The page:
Does Eye Contact Un-nerve You?  Replace your Less Useful Beliefs here.

I was once asked this eye contact question:

“When I look into someone’s eyes, I feel the same way as I would if I were looking into the window of their house. I feel as if I might be intruding. This is obviously (no pun intended) not an accurate or useful belief. I’d like to replace it and I don’t have a better one to put there. If you’re comfortable with holding eye contact with people you don’t necessarily know intimately, what do you believe that makes you feel OK, or even good, about it?”

It’s clear to me that I have some different beliefs about eye contact than the above.

I think people are secretly (sometimes not so secretly) crying out for more “real” and genuine intimacy in their lives, and eye contact is one of the great ways people can get it.

It can be perceived as intruding if people feel like they’re getting the wrong kind of eye contact.

And I think it can be one of the greatest “unconscious communication” gifts you can give someone… to award them the perfect kind and amount of eye contact.

Great eye contact is about giving full attention, in balance.

So when I look into someone’s eyes, I engage in a balance-finding exercise… to calibrate the right combination of…

  • duration of eye contact to deepen intimacy/rapport… before looking away (most men divert their eyes by or before 3 seconds, most women require at least 7 seconds…)
  • frequency of glance-aways: If you don’t glance away enough, it’s creepy. If you glance away too often, you’re not connected or intimate.
  • duration of glance-aways: If your eyes are diverted too briefly (and often), you seem too easily distracted. If you divert attention too long, you’re perceived as disinterested.

When you combine eye contact with certain other things, it can deepen any effect. This applies to the effects you don’t want to cause, as well as many you DO want to cause. Consider these, for example. As you’re maintaining eye contact, try one or more of these together:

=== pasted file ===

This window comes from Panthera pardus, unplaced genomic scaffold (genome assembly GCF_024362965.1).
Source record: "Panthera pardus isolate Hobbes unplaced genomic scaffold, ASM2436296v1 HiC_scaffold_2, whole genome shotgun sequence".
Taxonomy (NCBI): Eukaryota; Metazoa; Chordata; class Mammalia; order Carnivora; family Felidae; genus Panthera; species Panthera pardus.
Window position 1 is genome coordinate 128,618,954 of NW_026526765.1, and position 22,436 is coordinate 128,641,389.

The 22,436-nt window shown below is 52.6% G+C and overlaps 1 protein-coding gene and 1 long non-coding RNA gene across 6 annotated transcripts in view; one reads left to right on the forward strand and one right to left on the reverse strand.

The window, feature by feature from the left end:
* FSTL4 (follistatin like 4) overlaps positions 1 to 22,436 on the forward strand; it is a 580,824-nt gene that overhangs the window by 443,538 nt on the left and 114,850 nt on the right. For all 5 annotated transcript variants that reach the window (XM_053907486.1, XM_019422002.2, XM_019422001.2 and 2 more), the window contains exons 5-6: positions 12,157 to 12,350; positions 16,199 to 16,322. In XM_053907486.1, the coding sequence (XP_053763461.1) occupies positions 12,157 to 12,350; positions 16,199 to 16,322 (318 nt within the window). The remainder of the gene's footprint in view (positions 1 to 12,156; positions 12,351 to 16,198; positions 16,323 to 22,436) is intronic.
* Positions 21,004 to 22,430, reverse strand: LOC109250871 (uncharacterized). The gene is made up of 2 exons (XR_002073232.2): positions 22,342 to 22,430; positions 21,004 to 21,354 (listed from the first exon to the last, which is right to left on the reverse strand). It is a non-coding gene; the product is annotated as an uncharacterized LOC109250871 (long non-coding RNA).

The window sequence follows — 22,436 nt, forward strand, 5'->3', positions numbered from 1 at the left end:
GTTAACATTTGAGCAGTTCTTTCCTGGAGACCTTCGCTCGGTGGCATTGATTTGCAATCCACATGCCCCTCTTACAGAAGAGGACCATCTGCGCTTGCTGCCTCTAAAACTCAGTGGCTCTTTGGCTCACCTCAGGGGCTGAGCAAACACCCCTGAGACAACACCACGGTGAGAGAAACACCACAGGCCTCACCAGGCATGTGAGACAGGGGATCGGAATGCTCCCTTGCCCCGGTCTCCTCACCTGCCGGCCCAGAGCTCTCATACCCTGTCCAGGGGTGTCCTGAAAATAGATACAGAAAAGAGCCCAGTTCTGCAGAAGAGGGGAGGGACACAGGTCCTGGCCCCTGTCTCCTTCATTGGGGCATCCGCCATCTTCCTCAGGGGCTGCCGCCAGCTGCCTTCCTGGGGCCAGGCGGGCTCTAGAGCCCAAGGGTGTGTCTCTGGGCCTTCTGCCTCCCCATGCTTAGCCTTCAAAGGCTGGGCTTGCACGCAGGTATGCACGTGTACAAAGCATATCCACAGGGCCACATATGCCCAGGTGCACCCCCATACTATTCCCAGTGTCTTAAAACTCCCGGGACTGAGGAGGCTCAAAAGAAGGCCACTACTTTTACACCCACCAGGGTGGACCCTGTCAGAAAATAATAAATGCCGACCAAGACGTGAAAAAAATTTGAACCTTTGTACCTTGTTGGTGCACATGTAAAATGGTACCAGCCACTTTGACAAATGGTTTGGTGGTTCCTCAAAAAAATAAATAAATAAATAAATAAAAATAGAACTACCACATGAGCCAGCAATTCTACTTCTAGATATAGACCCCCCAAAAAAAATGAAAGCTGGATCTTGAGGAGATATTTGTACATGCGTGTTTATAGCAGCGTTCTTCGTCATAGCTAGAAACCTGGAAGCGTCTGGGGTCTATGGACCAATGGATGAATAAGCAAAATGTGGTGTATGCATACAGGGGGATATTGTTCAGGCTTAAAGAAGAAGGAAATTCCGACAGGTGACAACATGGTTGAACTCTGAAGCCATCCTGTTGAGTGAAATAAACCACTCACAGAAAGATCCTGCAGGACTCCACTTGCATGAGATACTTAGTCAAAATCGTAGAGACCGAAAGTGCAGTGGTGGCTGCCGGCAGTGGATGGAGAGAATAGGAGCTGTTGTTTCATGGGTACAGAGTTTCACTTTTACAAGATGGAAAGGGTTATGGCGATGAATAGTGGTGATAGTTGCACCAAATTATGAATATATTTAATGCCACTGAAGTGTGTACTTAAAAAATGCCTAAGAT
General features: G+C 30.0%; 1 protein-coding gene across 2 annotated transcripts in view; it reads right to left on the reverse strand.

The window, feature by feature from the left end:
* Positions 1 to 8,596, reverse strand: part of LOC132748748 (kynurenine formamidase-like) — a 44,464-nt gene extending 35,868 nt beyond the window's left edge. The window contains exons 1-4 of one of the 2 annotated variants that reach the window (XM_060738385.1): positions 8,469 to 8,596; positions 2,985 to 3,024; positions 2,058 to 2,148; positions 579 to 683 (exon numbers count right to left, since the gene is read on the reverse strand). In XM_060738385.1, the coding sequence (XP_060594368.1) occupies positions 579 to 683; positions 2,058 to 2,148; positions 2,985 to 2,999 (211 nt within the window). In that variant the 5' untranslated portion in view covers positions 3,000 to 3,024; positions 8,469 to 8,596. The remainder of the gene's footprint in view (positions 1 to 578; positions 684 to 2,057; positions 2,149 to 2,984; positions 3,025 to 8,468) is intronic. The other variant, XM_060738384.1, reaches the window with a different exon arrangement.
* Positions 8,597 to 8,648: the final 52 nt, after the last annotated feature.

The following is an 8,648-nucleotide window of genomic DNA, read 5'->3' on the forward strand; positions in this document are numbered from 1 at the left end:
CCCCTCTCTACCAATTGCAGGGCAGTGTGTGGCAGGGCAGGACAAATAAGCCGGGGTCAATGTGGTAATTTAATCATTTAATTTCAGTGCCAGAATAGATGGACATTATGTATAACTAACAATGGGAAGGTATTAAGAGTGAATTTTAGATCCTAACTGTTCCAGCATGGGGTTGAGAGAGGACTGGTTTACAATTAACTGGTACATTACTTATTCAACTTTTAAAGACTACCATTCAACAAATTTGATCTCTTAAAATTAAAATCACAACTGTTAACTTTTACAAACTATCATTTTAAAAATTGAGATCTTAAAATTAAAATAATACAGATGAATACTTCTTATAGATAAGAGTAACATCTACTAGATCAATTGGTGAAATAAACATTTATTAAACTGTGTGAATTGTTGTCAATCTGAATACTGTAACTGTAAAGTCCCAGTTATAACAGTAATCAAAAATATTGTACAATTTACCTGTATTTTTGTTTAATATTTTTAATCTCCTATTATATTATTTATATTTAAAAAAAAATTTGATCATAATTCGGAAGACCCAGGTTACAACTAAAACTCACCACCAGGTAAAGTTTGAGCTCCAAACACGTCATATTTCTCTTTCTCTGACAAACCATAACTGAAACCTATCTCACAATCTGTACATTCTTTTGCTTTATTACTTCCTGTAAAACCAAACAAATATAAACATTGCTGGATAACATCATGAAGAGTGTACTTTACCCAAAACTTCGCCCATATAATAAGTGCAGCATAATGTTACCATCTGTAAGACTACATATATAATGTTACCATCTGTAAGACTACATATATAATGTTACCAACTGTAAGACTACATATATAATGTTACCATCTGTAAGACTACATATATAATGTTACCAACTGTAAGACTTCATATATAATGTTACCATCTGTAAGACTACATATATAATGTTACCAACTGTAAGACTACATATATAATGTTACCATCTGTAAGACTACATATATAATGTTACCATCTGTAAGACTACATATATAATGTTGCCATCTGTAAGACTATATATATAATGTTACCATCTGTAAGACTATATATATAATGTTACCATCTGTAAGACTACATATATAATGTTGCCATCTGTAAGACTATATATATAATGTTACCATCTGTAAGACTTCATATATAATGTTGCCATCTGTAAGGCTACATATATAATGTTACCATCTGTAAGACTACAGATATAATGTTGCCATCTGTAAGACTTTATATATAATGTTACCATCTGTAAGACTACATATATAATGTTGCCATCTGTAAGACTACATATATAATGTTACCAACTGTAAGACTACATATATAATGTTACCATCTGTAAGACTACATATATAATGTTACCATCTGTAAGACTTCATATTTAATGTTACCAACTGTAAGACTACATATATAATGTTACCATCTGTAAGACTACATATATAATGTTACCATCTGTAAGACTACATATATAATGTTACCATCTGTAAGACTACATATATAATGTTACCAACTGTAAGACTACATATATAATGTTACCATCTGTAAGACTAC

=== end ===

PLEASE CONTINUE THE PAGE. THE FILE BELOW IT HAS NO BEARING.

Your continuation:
• change your inner emotional state to one of greater nurturing, or greater contentment.
  • start smiling wider — a genuine smile — quickly, or slowly.
  • tilt your head slightly forward, along with a slight head tilt to the side, and either add a smile or not.

Stop staring, start gazing!

Men are particularly bad with eye contact sometimes.  Men can tend to stare — even when they don’t want to.  Women are generally more subtle with their eyes, because they tend to gaze, not stare.

What’s the difference?  Staring is “achieved” when you focus too long and too intensely at specific things.  Gazing is achieved by sweeping your visual attention gently over a variety of things, without stopping to stare.  We often train this at live courses, and its a bit hard to describe via text.  Until you can get to our courses, probably the best way to gain this skill is to ask female friends to show you the difference.

Learn to flare your eyelids!

There’s a really neat effect that can be achieved by flaring your eyelids for a half second. It feels a little like a gentler version of ‘bugging your eyes out’ a bit — but only for half a second. The effect is that your eyelids open just a hair wider, making your eyes look bigger, showing more of the whites of your eyes, and since you’re showing more of your eye’s surface, this usually allows your eye contact partner to enjoy momentary twinkles in your eye(s).

I suspect you’ll be pleased with the results!

Author: Jonathan Altfeld